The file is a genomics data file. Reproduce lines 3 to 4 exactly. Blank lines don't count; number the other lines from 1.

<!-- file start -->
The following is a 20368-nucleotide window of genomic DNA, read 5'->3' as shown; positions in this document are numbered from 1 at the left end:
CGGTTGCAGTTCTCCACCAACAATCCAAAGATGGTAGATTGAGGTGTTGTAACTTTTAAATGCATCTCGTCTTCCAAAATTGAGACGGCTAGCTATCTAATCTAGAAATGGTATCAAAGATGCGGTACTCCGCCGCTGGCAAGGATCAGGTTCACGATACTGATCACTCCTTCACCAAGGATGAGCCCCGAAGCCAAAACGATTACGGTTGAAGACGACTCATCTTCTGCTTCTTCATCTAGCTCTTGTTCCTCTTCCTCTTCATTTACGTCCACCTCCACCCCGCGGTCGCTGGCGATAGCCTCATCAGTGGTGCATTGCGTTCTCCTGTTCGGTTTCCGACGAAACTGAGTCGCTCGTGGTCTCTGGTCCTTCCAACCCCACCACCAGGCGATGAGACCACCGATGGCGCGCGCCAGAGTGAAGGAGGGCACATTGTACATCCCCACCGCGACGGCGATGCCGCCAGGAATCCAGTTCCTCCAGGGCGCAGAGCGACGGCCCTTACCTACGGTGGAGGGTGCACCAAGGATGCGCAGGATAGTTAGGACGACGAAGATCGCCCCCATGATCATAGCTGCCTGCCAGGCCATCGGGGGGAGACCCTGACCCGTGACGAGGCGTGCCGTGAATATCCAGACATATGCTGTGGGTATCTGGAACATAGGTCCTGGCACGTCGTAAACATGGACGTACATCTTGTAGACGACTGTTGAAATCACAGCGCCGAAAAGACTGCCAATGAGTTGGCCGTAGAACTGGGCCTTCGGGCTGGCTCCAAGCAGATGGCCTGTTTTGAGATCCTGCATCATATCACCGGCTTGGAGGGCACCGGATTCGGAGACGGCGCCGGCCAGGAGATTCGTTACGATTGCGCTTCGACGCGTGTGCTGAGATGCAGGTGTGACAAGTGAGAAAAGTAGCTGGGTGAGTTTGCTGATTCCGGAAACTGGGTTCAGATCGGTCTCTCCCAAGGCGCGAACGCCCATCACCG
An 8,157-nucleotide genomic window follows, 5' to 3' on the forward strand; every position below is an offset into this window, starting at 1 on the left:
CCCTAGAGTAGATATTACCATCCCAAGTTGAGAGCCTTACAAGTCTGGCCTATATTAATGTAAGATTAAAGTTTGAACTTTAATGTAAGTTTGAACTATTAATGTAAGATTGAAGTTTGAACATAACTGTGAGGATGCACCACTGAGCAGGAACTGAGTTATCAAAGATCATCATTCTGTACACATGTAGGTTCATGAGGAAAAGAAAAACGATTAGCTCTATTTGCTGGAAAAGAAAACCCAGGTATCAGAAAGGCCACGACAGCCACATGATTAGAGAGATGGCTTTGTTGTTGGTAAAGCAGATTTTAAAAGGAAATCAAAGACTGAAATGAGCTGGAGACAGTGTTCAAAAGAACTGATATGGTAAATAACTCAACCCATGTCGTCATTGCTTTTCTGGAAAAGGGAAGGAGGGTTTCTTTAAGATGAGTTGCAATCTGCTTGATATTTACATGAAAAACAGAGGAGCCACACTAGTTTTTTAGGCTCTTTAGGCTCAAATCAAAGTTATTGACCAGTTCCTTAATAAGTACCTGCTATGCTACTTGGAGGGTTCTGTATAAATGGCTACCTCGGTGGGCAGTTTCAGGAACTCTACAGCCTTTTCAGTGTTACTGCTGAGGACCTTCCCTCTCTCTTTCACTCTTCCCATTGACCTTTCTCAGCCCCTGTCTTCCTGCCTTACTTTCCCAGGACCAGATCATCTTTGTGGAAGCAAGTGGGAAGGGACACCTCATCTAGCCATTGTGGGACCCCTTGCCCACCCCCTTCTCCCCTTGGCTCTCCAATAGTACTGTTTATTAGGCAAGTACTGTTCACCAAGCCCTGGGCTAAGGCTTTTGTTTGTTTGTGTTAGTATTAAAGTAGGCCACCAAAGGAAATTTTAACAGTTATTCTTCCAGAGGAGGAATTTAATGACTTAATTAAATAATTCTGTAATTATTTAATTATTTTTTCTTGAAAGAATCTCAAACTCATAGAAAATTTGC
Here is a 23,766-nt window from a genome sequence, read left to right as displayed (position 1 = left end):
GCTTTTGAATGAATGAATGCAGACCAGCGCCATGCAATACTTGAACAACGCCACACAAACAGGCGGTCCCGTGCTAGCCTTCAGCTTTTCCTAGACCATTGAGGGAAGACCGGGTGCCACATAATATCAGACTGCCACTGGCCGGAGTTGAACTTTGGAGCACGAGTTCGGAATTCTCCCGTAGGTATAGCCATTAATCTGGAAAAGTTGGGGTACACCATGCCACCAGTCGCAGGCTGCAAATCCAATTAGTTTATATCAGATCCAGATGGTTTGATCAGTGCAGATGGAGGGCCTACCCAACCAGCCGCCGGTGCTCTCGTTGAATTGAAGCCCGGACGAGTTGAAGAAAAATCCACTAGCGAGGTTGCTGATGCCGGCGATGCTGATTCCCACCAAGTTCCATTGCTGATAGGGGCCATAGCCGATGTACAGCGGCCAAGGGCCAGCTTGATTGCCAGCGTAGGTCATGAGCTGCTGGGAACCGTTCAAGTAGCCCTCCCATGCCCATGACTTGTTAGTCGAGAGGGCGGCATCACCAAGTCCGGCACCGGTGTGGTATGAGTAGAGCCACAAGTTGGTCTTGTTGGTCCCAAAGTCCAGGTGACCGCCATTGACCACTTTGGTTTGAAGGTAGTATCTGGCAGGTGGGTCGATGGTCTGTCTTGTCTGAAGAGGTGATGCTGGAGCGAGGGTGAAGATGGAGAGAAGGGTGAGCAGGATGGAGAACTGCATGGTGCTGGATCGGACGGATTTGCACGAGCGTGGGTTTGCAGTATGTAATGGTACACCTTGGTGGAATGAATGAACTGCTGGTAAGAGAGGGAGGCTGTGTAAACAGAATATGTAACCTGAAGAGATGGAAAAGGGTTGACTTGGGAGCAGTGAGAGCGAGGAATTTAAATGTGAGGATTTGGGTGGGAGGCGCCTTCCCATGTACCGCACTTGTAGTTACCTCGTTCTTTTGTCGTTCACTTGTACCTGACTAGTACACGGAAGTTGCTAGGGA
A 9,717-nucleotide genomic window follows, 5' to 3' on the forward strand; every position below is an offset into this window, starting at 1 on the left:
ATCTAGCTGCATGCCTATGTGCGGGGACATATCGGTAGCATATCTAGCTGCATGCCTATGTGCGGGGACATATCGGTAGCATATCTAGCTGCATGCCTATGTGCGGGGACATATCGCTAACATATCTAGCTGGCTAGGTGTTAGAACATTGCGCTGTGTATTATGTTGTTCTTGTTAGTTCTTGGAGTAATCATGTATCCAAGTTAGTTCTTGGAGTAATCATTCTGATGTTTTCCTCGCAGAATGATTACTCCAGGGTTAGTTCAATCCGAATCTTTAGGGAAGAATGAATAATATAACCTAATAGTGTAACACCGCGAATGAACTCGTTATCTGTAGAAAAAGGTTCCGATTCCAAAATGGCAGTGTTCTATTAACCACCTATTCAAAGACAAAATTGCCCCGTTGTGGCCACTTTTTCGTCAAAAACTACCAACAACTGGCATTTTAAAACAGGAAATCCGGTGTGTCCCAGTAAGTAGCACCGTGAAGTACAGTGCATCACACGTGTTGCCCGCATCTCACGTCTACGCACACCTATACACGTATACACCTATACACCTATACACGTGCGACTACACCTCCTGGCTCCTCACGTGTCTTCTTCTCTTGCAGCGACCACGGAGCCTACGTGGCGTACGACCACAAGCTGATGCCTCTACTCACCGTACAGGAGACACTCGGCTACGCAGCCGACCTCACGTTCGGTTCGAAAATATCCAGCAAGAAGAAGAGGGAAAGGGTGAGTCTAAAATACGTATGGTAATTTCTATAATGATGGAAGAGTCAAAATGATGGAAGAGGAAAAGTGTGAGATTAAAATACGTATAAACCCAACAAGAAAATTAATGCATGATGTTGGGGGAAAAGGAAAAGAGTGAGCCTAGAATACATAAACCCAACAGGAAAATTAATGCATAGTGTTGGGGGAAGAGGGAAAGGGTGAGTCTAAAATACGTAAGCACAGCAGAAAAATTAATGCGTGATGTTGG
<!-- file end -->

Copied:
An 8,157-nucleotide genomic window follows, 5' to 3' on the forward strand; every position below is an offset into this window, starting at 1 on the left:
CCCTAGAGTAGATATTACCATCCCAAGTTGAGAGCCTTACAAGTCTGGCCTATATTAATGTAAGATTAAAGTTTGAACTTTAATGTAAGTTTGAACTATTAATGTAAGATTGAAGTTTGAACATAACTGTGAGGATGCACCACTGAGCAGGAACTGAGTTATCAAAGATCATCATTCTGTACACATGTAGGTTCATGAGGAAAAGAAAAACGATTAGCTCTATTTGCTGGAAAAGAAAACCCAGGTATCAGAAAGGCCACGACAGCCACATGATTAGAGAGATGGCTTTGTTGTTGGTAAAGCAGATTTTAAAAGGAAATCAAAGACTGAAATGAGCTGGAGACAGTGTTCAAAAGAACTGATATGGTAAATAACTCAACCCATGTCGTCATTGCTTTTCTGGAAAAGGGAAGGAGGGTTTCTTTAAGATGAGTTGCAATCTGCTTGATATTTACATGAAAAACAGAGGAGCCACACTAGTTTTTTAGGCTCTTTAGGCTCAAATCAAAGTTATTGACCAGTTCCTTAATAAGTACCTGCTATGCTACTTGGAGGGTTCTGTATAAATGGCTACCTCGGTGGGCAGTTTCAGGAACTCTACAGCCTTTTCAGTGTTACTGCTGAGGACCTTCCCTCTCTCTTTCACTCTTCCCATTGACCTTTCTCAGCCCCTGTCTTCCTGCCTTACTTTCCCAGGACCAGATCATCTTTGTGGAAGCAAGTGGGAAGGGACACCTCATCTAGCCATTGTGGGACCCCTTGCCCACCCCCTTCTCCCCTTGGCTCTCCAATAGTACTGTTTATTAGGCAAGTACTGTTCACCAAGCCCTGGGCTAAGGCTTTTGTTTGTTTGTGTTAGTATTAAAGTAGGCCACCAAAGGAAATTTTAACAGTTATTCTTCCAGAGGAGGAATTTAATGACTTAATTAAATAATTCTGTAATTATTTAATTATTTTTTCTTGAAAGAATCTCAAACTCATAGAAAATTTGC